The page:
Monday, 27 April 2015

April Workshop

The Sarracenias and Me at the SBA exhibition. Thanks to Shevaun  for the photo.

Had a great workshop on Sunday at Denmark Farm Conservation Centre. There weren't many of us but the students that attended had been to previous workshops and I noticed a great improvement in the work. We studied spring flowers; bluebells, violets, tulips and quails eggs and practised wet in wet and dry brush techniques. I remembered to take photos this time around and a few of Denmark Farm too. It's a beautiful place and there's plenty going on there including accommodation and camping, a 40 acre nature trail and also venue hire. They have a range of courses like conservation training, species ID and all sorts of natural crafts. I went on a moth day course there a few years ago and thoroughly enjoyed it.

Great workshop venue

Tutor selfie!!

Tulips are good to study for wet into wet and sweeping dry brush techniques

Really great work from the students
Perfect sheen

Denmark Farm in the April sunshine

Beautiful place 

Some of the accommodation with an amazing sedum roof
The next workshop will be held on Sunday the 19th of July and we will study the forms and textures of fruit.

Thursday, 23 April 2015

SBA Exhibition

The SBA (Society of Botanical Artists) exhibition was as good as ever, and I thought that the paintings were laid out even better than previous years. It is still on at the moment in Westminster central hall and finishes on Sunday.
This year I was stewarding and also doing a demonstration there. I also sold a painting of the Sarracenias so I am pleased.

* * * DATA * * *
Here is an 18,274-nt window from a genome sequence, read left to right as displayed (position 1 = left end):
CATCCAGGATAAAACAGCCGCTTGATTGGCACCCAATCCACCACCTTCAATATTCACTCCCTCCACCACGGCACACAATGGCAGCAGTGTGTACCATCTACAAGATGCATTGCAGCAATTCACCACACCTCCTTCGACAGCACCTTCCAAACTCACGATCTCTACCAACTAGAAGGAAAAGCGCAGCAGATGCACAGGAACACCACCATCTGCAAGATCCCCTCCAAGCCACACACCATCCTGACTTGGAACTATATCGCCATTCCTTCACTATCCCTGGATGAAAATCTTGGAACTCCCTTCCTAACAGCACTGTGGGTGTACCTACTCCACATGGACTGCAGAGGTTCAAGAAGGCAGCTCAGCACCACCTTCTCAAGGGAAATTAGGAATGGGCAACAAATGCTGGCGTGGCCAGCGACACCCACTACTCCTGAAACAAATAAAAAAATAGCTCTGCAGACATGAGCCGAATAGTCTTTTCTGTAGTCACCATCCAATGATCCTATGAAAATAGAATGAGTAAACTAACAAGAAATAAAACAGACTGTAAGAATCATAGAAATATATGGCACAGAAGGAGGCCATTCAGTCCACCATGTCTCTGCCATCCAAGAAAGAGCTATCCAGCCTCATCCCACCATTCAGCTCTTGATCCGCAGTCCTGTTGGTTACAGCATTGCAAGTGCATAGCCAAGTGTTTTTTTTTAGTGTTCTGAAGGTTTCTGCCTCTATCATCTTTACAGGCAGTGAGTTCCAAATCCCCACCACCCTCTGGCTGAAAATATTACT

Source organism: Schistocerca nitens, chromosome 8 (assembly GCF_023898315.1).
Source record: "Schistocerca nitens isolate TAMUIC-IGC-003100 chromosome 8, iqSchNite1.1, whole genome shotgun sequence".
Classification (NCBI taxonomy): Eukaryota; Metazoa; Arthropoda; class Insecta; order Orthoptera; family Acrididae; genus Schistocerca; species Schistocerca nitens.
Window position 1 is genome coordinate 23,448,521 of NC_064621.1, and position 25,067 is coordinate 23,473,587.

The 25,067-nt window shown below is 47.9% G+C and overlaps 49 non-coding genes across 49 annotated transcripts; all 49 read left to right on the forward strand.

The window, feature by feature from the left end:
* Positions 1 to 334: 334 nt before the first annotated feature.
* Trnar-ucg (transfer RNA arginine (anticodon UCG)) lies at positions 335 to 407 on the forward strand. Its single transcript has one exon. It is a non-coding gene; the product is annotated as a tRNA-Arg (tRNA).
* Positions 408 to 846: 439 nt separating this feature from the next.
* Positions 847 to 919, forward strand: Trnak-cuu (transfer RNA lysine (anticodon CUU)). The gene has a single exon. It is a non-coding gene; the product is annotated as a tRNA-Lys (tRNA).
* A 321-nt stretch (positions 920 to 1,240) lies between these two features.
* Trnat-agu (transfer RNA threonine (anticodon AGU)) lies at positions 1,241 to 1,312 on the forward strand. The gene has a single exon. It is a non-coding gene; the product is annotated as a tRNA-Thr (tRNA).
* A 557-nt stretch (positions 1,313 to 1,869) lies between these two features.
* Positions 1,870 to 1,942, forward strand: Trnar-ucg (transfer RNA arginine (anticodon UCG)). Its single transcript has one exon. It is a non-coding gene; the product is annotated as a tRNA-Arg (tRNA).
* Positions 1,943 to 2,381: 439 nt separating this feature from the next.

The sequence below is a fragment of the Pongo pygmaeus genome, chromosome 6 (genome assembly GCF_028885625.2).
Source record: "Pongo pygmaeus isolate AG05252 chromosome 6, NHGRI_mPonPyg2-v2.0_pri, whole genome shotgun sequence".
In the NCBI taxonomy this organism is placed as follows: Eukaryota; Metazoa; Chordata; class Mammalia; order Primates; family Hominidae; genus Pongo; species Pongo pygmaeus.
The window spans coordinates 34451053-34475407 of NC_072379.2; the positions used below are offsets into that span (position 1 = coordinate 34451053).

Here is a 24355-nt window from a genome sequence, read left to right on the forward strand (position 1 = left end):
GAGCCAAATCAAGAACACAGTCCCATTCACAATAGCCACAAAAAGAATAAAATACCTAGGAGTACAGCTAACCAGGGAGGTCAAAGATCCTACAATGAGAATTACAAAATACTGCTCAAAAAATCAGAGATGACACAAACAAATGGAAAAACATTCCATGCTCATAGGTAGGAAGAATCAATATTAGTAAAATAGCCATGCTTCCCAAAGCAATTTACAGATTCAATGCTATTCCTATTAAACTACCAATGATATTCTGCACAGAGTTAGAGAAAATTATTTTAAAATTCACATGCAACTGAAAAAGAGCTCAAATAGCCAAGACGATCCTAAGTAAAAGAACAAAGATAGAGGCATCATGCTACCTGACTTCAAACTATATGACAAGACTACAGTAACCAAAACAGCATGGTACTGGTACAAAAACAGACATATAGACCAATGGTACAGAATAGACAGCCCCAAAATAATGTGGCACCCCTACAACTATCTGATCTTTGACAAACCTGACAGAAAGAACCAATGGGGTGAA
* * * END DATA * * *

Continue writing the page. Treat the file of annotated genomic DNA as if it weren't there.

My great friend Sarah of The Natural Year took some video of me demoing to post here, so my thanks to Sarah for this. It was my first time demonstrating there and hopefully I didn't shake too much!!

I have a workshop on Sunday too at Denmark Farm so I shall be working on a similar theme of spring flowers. 
Happy painting everyone.

Monday, 6 April 2015

The Birch Tree

The birch is a stunning tree, one of my favourites and really good to paint or draw. The older trees are cracked and gnarled with bright green moss cascading from the bumps.The bracket mushroom that I made the paper from lives upon the birch tree too and while I was out hunting them I found a beautiful tree as a subject to paint. It made for some great photos looking up towards the sky

The first painting drawn with pen
I worked very quickly on the above painting using pen and watercolour. But I didn't like the shape of the trunk, it didn't have the sinuous-ness that I liked in the tree. So I decided to do it again, just in watercolours this time. I used masking fluid to mask out the edge of the trunk so I could work on a quick wet into wet background. I use the Masquepen type pictured below and quite like it. Also I used some of the Daniel Smith Primatek paints which I love for unstrict botanical work like this or landscapes.

You can see my horse chestnut buds emerging (still working on them too!)
Here are the 2 together
This second painting below took 5 days, much longer then the first one. I used a touch of gouache to get back the highlights on the moss which was especially difficult and I think this subject would be great for oils, maybe.
I think I'll be keeping a look out for more interesting trees and maybe invest in some oil paints as I've never used them. That would be a new challenge.

Here's a little woodland sculpture we made in the woods today! 
Happy holidays.